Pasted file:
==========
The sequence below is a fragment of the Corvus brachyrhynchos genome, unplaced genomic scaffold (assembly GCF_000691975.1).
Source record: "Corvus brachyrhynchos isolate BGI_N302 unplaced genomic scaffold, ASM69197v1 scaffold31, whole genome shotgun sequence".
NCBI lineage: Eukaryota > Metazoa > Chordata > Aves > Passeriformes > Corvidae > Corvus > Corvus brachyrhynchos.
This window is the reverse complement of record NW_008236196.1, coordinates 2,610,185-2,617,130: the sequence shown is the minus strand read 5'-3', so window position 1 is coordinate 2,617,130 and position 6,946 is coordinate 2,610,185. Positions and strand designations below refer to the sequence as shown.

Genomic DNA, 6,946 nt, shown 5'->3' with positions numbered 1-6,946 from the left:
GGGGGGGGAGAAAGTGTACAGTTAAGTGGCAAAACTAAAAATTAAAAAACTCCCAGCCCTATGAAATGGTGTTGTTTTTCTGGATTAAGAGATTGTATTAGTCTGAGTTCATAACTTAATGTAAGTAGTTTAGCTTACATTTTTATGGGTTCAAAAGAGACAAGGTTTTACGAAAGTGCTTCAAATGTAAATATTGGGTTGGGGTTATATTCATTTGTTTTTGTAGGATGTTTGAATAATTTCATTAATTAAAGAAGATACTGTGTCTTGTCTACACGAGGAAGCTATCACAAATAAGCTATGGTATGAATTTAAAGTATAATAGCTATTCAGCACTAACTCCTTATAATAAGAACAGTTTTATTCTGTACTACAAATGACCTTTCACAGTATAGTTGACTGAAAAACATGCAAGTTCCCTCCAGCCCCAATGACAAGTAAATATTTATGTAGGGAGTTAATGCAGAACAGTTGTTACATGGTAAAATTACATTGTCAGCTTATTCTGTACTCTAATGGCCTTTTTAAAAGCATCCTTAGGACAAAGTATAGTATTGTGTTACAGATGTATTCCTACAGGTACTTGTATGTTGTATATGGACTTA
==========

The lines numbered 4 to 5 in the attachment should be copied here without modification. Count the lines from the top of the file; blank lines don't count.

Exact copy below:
This window is the reverse complement of record NW_008236196.1, coordinates 2,610,185-2,617,130: the sequence shown is the minus strand read 5'-3', so window position 1 is coordinate 2,617,130 and position 6,946 is coordinate 2,610,185. Positions and strand designations below refer to the sequence as shown.

Genomic DNA, 6,946 nt, shown 5'->3' with positions numbered 1-6,946 from the left: